Overy (Modern History/Univ. of Exeter; The Dictators: Hitler’s Germany, Stalin’s Russia, 2004, etc.) chronicles the various forces of anxiety that gripped British society in the interwar period.
The author calls this era the “morbid age,” when the Great War had shattered the hopeful progression for civilization during the previous “rosy belle époque,” ushering in fears about impending catastrophe. Overy considers these gloomy forces in turn, from the physical evidence of human breakdown in the form of the war’s survivors—millions of men shell-shocked and psychologically damaged—to frightening predictions by social scientists and the growing appeal of eugenics, psychoanalysis and pacifism. Writers like Leonard Woolf rued the passing of the “ordered way of life” to be replaced by surges of “hatred, fear and self-preservation” after the war, and seminal jeremiads by H.G. Wells, Gilbert Murray, Oswald Spengler and Arnold Toynbee announced a crisis of Western civilization. The capitalist system was doomed to decay, asserted intellectuals Beatrice and Sidney Webb, while Walter Greenwood’s sadly realistic working-class novel Love on the Dole (1933) captured the popular despair during hard economic times. Overy’s chapter “A Sickness in the Body” examines the work of early birth-control crusaders like Marie Stopes, whose aim was actually “race improvement” and discouragement of “reckless breeding” by the “unfit”—though Overy skirts the issue of anti-Semitism. Meanwhile, the fashionable new field of psychoanalysis was going to cure the ills of civilization, even though Freud’s prognosis was essentially pessimistic. As the fear of a new world crisis loomed, people wondered about the causes of war, peace activists tried to be heard and public sentiment fractured into “creed wars” represented by extreme factions such as Soviet communism and German National Socialism. Overy proves to be a fastidious researcher, and he creates an intriguing, albeit scholarly, narrative.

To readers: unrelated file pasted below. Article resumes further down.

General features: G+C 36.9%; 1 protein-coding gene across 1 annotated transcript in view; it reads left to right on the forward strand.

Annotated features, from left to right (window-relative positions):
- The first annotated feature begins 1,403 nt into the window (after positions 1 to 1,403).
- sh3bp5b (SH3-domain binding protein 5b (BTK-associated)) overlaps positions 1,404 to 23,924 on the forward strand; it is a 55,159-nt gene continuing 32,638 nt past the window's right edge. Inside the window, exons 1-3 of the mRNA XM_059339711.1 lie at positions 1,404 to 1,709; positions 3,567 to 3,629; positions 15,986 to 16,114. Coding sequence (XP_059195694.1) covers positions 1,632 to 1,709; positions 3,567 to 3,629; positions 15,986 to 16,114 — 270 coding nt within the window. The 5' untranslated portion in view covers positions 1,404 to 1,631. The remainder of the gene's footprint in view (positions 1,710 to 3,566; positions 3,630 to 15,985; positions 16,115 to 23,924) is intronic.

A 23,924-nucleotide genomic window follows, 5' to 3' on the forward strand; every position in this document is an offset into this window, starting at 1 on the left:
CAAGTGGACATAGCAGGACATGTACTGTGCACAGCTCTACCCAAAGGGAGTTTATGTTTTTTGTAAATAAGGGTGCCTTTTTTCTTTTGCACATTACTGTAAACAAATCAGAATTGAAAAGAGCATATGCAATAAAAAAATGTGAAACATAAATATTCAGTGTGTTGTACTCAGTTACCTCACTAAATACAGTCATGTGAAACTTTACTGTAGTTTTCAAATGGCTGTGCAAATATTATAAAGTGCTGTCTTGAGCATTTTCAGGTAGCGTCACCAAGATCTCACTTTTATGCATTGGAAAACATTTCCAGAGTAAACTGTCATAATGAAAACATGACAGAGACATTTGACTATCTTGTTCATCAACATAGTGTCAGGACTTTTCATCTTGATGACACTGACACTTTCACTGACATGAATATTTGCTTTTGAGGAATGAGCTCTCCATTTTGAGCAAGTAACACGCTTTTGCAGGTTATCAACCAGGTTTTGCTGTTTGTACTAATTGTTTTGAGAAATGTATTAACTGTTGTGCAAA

A bracing study that demonstrates how the drumbeat of doom became self-perpetuating.